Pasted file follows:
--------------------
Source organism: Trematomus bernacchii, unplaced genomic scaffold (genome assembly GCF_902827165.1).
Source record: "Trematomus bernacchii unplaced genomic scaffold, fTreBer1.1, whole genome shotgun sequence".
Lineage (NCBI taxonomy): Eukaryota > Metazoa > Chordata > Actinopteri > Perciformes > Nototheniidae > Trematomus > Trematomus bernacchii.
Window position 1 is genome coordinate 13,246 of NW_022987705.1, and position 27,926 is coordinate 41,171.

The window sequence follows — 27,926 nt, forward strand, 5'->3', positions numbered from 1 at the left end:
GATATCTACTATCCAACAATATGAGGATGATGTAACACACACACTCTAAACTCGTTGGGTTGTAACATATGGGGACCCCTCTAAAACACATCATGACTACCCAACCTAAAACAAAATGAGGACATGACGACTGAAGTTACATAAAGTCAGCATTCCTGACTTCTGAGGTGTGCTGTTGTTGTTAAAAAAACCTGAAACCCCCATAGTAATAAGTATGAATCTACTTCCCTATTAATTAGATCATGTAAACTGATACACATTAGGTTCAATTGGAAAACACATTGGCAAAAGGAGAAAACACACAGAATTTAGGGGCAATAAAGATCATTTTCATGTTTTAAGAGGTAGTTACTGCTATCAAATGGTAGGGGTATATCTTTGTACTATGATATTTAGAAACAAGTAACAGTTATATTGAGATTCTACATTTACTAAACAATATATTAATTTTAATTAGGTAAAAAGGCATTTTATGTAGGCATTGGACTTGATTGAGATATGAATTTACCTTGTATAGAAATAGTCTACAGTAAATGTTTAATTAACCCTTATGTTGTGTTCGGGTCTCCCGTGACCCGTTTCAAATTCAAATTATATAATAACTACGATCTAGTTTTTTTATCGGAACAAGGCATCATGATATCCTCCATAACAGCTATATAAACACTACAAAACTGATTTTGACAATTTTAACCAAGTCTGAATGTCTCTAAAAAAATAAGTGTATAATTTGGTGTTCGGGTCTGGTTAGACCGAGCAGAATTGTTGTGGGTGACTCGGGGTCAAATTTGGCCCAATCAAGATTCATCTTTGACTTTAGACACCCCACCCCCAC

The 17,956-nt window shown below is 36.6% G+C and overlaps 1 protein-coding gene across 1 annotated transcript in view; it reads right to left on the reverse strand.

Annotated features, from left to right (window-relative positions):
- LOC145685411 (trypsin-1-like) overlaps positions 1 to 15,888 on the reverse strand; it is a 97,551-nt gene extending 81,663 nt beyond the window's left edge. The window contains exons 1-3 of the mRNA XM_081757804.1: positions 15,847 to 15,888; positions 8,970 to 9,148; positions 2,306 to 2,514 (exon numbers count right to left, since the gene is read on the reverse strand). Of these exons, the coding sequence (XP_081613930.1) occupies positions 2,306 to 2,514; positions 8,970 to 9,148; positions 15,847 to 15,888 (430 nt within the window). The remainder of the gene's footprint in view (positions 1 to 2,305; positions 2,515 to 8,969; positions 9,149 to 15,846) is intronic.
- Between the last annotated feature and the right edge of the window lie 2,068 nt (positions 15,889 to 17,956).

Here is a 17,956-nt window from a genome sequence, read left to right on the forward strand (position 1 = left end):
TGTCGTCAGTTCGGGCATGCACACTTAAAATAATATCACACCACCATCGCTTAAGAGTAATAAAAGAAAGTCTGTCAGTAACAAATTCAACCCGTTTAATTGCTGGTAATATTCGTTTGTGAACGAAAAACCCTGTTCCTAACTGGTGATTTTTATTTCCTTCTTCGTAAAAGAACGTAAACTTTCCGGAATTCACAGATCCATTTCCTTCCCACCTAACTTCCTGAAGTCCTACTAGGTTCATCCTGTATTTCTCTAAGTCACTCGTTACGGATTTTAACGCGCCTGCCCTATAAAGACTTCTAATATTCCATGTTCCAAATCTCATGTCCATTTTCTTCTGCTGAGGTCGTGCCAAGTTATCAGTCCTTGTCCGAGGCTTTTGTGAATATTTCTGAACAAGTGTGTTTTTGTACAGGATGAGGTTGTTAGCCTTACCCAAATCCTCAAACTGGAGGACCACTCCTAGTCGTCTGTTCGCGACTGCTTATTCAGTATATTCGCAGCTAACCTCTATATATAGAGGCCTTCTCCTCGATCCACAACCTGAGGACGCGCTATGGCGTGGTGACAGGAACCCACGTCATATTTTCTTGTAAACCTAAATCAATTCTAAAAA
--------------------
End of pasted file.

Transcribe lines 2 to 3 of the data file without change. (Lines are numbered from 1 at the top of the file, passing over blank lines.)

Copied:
Source record: "Trematomus bernacchii unplaced genomic scaffold, fTreBer1.1, whole genome shotgun sequence".
Lineage (NCBI taxonomy): Eukaryota > Metazoa > Chordata > Actinopteri > Perciformes > Nototheniidae > Trematomus > Trematomus bernacchii.